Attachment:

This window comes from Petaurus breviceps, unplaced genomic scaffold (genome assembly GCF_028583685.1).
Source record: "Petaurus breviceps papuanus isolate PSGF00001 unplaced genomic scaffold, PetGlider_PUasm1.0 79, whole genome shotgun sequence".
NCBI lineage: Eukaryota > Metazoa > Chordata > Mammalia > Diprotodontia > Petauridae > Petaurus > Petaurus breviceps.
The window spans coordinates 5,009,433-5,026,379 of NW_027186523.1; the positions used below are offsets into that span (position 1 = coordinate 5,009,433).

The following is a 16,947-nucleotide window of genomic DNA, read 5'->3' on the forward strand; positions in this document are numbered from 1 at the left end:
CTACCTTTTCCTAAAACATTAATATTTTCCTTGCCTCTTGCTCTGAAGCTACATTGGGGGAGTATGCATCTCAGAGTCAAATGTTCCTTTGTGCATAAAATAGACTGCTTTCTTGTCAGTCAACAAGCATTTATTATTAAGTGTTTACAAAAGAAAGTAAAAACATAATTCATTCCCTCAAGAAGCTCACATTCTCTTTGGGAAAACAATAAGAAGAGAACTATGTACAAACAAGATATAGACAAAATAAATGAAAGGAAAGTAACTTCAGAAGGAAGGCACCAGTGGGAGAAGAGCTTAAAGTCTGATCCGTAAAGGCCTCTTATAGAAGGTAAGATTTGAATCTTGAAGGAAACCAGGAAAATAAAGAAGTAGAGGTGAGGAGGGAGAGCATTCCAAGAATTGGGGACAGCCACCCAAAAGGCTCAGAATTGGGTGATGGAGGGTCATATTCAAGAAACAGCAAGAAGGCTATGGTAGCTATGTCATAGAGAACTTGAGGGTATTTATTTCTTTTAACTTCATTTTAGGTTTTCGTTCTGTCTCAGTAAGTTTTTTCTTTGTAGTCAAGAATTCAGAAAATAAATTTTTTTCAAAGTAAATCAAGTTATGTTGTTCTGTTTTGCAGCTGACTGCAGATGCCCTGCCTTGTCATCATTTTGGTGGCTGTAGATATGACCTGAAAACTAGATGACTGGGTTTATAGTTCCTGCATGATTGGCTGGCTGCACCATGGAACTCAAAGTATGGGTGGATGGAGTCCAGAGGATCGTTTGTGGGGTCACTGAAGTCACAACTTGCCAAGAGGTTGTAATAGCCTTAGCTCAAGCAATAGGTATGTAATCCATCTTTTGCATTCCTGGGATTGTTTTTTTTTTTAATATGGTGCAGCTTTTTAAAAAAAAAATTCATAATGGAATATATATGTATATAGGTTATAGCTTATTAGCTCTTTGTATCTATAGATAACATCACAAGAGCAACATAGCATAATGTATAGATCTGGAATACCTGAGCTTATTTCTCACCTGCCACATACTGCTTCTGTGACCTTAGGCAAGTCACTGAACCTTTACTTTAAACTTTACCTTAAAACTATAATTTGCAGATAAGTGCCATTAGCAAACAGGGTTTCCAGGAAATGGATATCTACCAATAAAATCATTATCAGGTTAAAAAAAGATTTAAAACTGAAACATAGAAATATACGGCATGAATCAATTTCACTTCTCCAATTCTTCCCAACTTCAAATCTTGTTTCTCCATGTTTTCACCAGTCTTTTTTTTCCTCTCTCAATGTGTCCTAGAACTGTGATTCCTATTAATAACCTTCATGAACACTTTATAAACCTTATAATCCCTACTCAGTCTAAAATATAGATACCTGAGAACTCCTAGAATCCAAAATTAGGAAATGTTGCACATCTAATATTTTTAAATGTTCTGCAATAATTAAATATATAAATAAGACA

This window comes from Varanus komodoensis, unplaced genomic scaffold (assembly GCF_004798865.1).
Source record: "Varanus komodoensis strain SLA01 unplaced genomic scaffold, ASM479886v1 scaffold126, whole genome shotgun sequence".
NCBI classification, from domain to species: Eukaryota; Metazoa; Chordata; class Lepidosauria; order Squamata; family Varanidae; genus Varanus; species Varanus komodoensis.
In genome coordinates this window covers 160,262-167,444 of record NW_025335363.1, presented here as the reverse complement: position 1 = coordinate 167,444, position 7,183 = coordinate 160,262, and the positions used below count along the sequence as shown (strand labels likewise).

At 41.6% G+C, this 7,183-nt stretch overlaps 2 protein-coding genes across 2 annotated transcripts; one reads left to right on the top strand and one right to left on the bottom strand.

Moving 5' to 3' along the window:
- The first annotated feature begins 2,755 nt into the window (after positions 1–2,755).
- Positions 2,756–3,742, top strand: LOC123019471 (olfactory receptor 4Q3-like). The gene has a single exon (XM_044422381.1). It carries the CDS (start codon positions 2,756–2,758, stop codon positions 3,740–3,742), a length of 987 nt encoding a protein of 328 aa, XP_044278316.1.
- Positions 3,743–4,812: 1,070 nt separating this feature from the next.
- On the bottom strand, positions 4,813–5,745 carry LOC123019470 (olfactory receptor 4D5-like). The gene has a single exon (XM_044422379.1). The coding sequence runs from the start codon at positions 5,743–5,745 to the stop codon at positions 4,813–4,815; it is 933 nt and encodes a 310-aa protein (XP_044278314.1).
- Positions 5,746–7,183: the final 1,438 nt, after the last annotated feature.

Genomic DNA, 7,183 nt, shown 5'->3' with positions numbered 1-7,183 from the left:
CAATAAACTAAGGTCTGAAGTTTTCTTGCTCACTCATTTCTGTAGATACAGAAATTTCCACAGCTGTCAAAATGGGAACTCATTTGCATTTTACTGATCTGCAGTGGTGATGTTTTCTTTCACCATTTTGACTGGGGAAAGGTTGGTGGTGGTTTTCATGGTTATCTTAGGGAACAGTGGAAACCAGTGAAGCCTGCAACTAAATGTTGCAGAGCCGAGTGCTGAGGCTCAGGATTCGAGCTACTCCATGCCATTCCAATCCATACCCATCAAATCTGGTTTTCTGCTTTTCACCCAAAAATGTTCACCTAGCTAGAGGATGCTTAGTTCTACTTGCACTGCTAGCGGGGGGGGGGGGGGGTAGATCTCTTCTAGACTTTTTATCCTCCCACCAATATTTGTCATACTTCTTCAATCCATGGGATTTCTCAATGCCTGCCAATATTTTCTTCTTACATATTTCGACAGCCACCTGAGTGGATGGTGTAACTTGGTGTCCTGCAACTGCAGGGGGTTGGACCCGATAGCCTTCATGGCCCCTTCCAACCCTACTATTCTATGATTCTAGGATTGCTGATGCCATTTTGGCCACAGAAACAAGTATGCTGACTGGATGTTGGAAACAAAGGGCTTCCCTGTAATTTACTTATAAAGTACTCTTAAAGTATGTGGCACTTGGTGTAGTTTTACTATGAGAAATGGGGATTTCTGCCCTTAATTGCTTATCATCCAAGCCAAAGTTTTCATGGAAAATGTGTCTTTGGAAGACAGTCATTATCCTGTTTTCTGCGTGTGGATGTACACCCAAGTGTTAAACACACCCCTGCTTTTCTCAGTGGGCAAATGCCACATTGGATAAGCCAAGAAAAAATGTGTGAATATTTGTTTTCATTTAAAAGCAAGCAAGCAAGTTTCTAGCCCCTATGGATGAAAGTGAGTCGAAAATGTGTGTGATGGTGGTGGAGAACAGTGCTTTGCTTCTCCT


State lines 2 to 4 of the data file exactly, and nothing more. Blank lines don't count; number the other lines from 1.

Source record: "Petaurus breviceps papuanus isolate PSGF00001 unplaced genomic scaffold, PetGlider_PUasm1.0 79, whole genome shotgun sequence".
NCBI lineage: Eukaryota > Metazoa > Chordata > Mammalia > Diprotodontia > Petauridae > Petaurus > Petaurus breviceps.
The window spans coordinates 5,009,433-5,026,379 of NW_027186523.1; the positions used below are offsets into that span (position 1 = coordinate 5,009,433).